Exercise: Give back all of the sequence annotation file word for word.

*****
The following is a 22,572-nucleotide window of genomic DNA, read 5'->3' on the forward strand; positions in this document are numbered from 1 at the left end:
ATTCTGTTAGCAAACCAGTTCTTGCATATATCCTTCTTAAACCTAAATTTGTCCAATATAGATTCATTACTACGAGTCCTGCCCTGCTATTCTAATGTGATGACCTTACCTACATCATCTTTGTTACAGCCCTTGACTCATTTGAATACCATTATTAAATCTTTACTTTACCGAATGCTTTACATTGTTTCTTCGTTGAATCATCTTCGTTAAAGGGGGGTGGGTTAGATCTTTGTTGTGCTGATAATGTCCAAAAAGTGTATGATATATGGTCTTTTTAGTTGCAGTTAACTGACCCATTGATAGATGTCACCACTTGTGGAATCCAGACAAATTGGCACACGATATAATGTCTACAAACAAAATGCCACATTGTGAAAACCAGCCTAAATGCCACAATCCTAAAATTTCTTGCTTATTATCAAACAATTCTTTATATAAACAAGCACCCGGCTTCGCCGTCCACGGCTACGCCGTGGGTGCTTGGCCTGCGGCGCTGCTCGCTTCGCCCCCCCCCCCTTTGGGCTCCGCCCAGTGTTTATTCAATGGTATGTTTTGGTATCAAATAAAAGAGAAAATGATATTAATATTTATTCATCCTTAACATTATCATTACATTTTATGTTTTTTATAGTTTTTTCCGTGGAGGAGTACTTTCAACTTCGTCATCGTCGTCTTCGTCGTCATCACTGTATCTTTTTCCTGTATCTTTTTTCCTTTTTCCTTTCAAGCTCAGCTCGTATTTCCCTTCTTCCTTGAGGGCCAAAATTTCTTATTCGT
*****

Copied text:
The following is a 22,572-nucleotide window of genomic DNA, read 5'->3' on the forward strand; positions in this document are numbered from 1 at the left end:
ATTCTGTTAGCAAACCAGTTCTTGCATATATCCTTCTTAAACCTAAATTTGTCCAATATAGATTCATTACTACGAGTCCTGCCCTGCTATTCTAATGTGATGACCTTACCTACATCATCTTTGTTACAGCCCTTGACTCATTTGAATACCATTATTAAATCTTTACTTTACCGAATGCTTTACATTGTTTCTTCGTTGAATCATCTTCGTTAAAGGGGGGTGGGTTAGATCTTTGTTGTGCTGATAATGTCCAAAAAGTGTATGATATATGGTCTTTTTAGTTGCAGTTAACTGACCCATTGATAGATGTCACCACTTGTGGAATCCAGACAAATTGGCACACGATATAATGTCTACAAACAAAATGCCACATTGTGAAAACCAGCCTAAATGCCACAATCCTAAAATTTCTTGCTTATTATCAAACAATTCTTTATATAAACAAGCACCCGGCTTCGCCGTCCACGGCTACGCCGTGGGTGCTTGGCCTGCGGCGCTGCTCGCTTCGCCCCCCCCCCCTTTGGGCTCCGCCCAGTGTTTATTCAATGGTATGTTTTGGTATCAAATAAAAGAGAAAATGATATTAATATTTATTCATCCTTAACATTATCATTACATTTTATGTTTTTTATAGTTTTTTCCGTGGAGGAGTACTTTCAACTTCGTCATCGTCGTCTTCGTCGTCATCACTGTATCTTTTTCCTGTATCTTTTTTCCTTTTTCCTTTCAAGCTCAGCTCGTATTTCCCTTCTTCCTTGAGGGCCAAAATTTCTTATTCGT